Smoking brisket is a BBQ rite of passage, and it can be tricky to cook just right. You take a tough cut of beef and turn it into something tender, flavorful, and moist. Smoking a beef brisket can be a very lengthy process that involves constant temperature tracking. This constant tracking can lead to many trips outside to check on your pit and meat temperatures. That’s why we’re so excited about our brand new wireless solutions that will make that process easier.
Tracking Temperatures…From Your Smart Device!
Introducing the ThermaQ® Blue and ThermaQ WiFi 2-Channel Thermocouple Alarms! Designed with serious BBQ pitmasters in mind, both the ThermaQ Blue (available now) and the ThermaQ WiFi (available for pre-order, shipping July 2017) feature Type K thermocouples in both channels with Thermapen® accuracy (±0.7°F/± 0.4°C), and both products broadcast temperatures straight to your smartphone or tablet with our free ThermaQ app (iPhone or Android). Both ThermaQ Blue and ThermaQ WiFi are pictured below with Type K Thermocouple probe kits.
Therma Q Blue ThermaQ WiFi
Wireless Temperature Tracking with ThermaQ Blue!
Back to the brisket! Brisket is a cut from the heavily-worked pectoral muscle of the steer. These muscle fibers are tough and are held together with a web of connective tissue. This tissue is primarily made up of collagen. Collagen is a triple-helix protein that needs to be cooked with both the proper temperature and time.
Temperature AND Time
Medium-rare doneness for beef is about 130°F (39°C), but the recommended doneness temperature for brisket is 200-205°F (93°C). Why so high? Because connective tissue doesn’t begin to unwind and dissolve until it reaches the temperature range of 160-170°F (71-77°C). The brisket needs to spend hours in the temperature window of 160-205°F (71-96°C) for the best breakdown of connective tissue.
Once this tough collagen has fully dissolved, it turns into gelatin. Gelatin is able to absorb up to ten times its weight in liquid. This means that all of the moisture expelled from protein fibers is able to be reabsorbed by the now rendered gelatin.
Smoking Meat Low & Slow
The necessity of breaking down tough connective tissue in cuts of meat like beef brisket and pork shoulder is why we have methods of low and slow cooking. In this case, smoking meat.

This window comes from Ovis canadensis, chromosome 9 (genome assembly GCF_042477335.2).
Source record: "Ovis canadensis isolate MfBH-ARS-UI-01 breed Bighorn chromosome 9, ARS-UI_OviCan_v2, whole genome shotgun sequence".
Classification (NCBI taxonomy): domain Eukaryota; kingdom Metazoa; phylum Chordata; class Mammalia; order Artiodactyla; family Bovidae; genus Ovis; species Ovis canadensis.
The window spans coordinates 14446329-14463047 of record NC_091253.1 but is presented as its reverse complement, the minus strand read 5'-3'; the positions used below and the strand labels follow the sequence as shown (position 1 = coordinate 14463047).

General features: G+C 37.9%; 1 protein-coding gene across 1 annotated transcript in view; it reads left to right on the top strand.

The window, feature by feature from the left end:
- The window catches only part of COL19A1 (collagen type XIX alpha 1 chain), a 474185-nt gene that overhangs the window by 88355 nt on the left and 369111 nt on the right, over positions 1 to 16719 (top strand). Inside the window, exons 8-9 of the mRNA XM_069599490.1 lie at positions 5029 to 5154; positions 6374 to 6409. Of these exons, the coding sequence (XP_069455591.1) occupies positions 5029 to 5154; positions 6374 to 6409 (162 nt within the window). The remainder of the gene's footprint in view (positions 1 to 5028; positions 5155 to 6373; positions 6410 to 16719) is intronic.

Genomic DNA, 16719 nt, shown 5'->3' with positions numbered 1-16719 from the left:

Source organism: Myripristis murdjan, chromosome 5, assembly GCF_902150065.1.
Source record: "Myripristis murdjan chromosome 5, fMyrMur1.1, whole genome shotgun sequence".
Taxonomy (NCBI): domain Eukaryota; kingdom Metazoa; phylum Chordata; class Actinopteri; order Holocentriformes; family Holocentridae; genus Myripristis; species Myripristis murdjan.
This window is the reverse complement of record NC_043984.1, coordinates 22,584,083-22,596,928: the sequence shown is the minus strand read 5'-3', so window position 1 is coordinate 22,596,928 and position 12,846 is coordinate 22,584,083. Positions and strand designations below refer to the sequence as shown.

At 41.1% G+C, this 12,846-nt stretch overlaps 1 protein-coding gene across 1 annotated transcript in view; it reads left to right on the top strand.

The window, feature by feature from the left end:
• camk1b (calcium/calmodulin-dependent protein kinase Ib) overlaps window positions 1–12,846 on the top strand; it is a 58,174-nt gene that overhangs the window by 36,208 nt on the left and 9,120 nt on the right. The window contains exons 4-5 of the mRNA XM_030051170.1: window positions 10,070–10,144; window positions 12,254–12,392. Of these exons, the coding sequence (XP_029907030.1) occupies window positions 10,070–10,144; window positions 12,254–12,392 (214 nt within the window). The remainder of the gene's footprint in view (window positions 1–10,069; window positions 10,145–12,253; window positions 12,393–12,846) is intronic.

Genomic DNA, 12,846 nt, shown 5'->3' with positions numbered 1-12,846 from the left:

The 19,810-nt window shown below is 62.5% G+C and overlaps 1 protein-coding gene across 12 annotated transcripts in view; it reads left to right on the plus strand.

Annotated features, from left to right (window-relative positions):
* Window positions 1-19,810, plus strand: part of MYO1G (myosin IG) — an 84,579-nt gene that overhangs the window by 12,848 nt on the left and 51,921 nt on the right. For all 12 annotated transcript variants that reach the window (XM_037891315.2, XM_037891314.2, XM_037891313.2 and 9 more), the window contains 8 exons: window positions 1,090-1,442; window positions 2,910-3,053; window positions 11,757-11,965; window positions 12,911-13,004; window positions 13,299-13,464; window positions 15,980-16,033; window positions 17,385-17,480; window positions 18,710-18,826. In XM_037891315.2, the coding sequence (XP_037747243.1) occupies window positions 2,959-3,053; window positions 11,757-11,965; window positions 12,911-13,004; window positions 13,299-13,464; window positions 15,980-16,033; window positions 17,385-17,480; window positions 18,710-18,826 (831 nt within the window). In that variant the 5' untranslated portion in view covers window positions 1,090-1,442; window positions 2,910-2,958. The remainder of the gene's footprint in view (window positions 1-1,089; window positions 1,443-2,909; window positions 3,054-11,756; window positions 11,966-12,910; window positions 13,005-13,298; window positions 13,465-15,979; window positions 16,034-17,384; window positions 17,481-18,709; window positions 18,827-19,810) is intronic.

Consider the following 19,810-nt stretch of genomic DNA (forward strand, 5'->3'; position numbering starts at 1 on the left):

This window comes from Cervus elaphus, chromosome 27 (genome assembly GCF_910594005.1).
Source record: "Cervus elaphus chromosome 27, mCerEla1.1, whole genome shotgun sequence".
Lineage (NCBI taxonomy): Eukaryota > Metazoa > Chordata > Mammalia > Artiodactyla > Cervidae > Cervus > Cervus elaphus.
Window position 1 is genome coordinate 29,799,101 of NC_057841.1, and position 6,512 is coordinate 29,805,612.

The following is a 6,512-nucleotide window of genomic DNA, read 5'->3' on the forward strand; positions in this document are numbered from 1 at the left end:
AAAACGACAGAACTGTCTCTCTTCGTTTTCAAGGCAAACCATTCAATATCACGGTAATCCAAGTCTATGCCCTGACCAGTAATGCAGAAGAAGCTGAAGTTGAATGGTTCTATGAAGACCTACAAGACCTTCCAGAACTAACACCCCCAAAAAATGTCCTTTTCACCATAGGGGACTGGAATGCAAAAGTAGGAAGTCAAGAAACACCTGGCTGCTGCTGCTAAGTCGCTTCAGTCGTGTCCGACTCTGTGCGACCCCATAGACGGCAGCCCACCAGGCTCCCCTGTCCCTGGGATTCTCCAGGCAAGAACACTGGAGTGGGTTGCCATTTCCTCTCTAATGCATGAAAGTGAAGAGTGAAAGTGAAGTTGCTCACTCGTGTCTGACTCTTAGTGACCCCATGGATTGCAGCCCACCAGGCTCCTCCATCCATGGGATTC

In smoking, meat is cooked slowly in a smoker environment with the temperature range of 225-275°F (107-135°C). This low-temperature range allows ample time for connective tissue breakdown. You could bring a brisket or pork shoulder up to a pull temperature of 203°F (95°C) quickly over the high heat of a grill (500-700°F [260-371°C]), but the connective tissue will not have dissolved. Without the slow, extended cooking time, the meat will still be tough.
180 Brisket Recipe
180 is a perfect score for brisket in BBQ competitions. Diva Q was awarded this score using this brisket recipe at a competition in Collingwood, Ontario. The rub, spritz, and wrap in Diva Q’s recipe all incorporate umami-rich flavors that make this one of the beefiest tasting briskets you may ever indulge in! Total cooking time is approximately 10-12 hours.
From Diva Q’s Barbecue, by Danielle Bennett
- 1 whole beef brisket (14-16 lbs)
- Hickory wood chips
- Oak wood chips
- 1/4 cup dried granulated onion
- 2 tbsp finely ground porcini mushroom
- 3/4 to 1 cup Montreal steak seasoning
*We used 2 cups of beef stock with 2 tbsp Worcestershire sauce for our injection
- 2 cups bottled water
- 3/4 cup Butcher BBQ Prime Brisket Injection
- 2 cups low-sodium beef stock
- 3/4 cup Worcestershire sauce
- 2 tbsp fish sauce
- 1-1/2 cups low-sodium beef stock
- 1 medium white sweet onion, sliced
- 2 tbsp unsalted butter
- 1 tbsp coarsely ground black pepper
- 1 tbsp beef au jus concentrate or concentrated beef bouillon
*In Diva Q’s book, this recipe also includes a glaze recipe and instructions for making burnt ends. Yum!
Prep the Brisket
- Trim the fat cap on the brisket. Removing the fat will allow for better smoke penetration into the meat. Diva Q recommends trimming so there is no visible fat on the flat. Other experts recommend leaving 1/8″ to 1/4″ of fat on the brisket.
- Whisk together injection ingredients.
- Inject the brisket at 1-inch intervals, injecting about 1 tbsp each time. Inject until more liquid is coming out than going in.
- Mix together dry rub ingredients. Apply rub liberally to all sides of the brisket.
- Set aside the brisket for 30 minutes at room temperature before smoking.
Prep Your Smoker
- Prepare your smoker or grill for indirect cooking and preheat to 180°F (82°C).